Dear 43 Things Users,

10 years after introducing 43 Things to the world, we have decided we have met our last goal: completing the incredible experience that has been 43 Things. Please join us in giving one last cheer to all the folks who have shared their goals with the world, as well as all the people who have worked at The Robot Co-op to build this incredible website. We won a Webby Award, published a book, and brought happiness to a lot of people.

Starting today, 43 Things users can export their goals and entries from the site. Starting August 15, we will make the site “read only”. 43 Things users will still be able to view the site and export their content, but we won’t be taking any new content from users. We hope to leave the site up for folks to see and download their content until the end of the year. Ending on New Year’s Eve takes us full circle.

It has been a long ride (one of our original goals was to "build a company that lasts at least 2 years” - we beat that one!) While we wish the site could live on, it has suffered from a number of challenges - changes in how people use the site, the advertising industry, and how search engines view the site. We wish the outcome was different – but we’ve always been realistic about when our goals are met and when they aren't.

As of today, you will be able to download your goals and entries. See more about that on the FAQ page. Thanks for 10 great years of goal-setting and achieving.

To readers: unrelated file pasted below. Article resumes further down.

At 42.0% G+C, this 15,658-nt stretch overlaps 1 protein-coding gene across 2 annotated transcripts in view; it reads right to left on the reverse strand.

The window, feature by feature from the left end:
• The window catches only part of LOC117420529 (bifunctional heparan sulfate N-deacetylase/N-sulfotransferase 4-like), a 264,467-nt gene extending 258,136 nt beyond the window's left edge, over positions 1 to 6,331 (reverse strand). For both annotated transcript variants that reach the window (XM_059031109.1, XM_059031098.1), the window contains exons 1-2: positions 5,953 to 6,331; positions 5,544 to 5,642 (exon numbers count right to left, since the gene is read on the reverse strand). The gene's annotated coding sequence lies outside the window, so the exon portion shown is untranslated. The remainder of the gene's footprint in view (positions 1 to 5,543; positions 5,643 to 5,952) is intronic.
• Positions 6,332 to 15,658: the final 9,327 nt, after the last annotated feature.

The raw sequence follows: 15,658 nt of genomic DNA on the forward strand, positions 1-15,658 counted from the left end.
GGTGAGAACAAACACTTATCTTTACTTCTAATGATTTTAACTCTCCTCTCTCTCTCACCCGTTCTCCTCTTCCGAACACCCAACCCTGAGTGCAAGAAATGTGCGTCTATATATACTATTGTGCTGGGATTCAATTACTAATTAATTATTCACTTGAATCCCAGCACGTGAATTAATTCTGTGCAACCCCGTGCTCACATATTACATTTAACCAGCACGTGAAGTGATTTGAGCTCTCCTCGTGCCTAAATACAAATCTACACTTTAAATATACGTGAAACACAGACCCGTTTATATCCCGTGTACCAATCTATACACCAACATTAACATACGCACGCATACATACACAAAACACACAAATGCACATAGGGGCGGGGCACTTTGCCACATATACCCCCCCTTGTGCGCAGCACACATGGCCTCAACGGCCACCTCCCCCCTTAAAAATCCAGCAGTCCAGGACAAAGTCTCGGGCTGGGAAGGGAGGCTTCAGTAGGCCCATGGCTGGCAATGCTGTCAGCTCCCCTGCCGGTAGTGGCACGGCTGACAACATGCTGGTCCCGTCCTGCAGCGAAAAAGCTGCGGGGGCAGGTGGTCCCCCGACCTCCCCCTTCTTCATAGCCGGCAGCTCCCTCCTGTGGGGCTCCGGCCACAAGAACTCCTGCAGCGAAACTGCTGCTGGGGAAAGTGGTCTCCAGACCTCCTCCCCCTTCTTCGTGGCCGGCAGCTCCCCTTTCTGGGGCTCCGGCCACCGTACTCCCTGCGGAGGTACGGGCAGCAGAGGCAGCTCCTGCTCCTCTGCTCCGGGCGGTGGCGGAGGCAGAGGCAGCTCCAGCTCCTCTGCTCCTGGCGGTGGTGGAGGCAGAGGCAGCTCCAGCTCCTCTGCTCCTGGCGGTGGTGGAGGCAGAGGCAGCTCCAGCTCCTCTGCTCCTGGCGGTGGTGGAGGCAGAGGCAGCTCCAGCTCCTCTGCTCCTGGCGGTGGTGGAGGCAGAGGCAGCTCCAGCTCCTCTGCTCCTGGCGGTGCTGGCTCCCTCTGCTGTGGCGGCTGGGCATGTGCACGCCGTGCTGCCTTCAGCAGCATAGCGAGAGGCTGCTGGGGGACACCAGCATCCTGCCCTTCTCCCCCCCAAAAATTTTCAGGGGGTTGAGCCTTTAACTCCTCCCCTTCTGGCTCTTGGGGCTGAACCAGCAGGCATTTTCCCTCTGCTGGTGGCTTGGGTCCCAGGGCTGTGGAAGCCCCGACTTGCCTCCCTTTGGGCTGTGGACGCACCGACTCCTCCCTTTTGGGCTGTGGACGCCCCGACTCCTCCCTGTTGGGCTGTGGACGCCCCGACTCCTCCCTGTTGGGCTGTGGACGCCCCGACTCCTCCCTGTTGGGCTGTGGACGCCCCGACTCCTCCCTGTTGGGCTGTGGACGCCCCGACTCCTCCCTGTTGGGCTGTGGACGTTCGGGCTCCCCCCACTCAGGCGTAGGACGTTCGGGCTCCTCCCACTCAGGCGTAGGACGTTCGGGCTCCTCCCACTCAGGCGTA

- The Robots.

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17 people want to do this.

find the perfect web application development framework

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tvlgiaoUntitled

found joomla is the best cms. cakephp and zendframework suit for rapid web application development. PEAR are powerful libs. 7 years ago


chiologyUntitled

I can’t say that anybody will ever find the perfect web application development framework simply because I think that one can never exist.

I’ve developed my own, called Canvas (found at http://c.anvas.es/), for PHP5 and I find it to be completely natural and, for the most part, perfect for what I need right now, though I know it’s weak in some places and strong in others. It works for me when and where I need it to.

I’ve used Rails and will use it when I can because I know it’s more flexible and more mature than mine, though deployment for Rails is a bit trickier.

I’ve looked at other frameworks such as CakePHP and Symfony, though I’ve not found them to be intuitive enough for my personal tastes. Code should and must be intuitive and beautiful, as semantic as possible, explaining what they do simply by the way they are used and named, wherever possible. Other frameworks simply fail in this regard (of those that I’ve observed).

I like mine and of course I’d recommend it, and Rails really is nice and mature, but I recommend simply using what feels natural and what makes you the most productive. Give them all a shot over a weekend and see which one makes you the happiest and productive. (Of course, you may have to learn a little bit of Ruby or Python or PHP or Java or what-have-you first.)

M.T.

P.S. —I’ve included a little diagram of a (extremely simple) sample web application using my framework for your enjoyment. 8 years ago


dwltRails

I’m much happier programming in Ruby than any other language. 8 years ago


webmosherRails might be

But I like Mappers better than ActiveRecords… maybe a change is in order? 9 years ago


Guan YangRails!

That’s it. 9 years ago


Scott RaymondUntitled

Ditto. Rails. 9 years ago


Russ SmithRails

I would believe for me it’s Rails. 9 years ago


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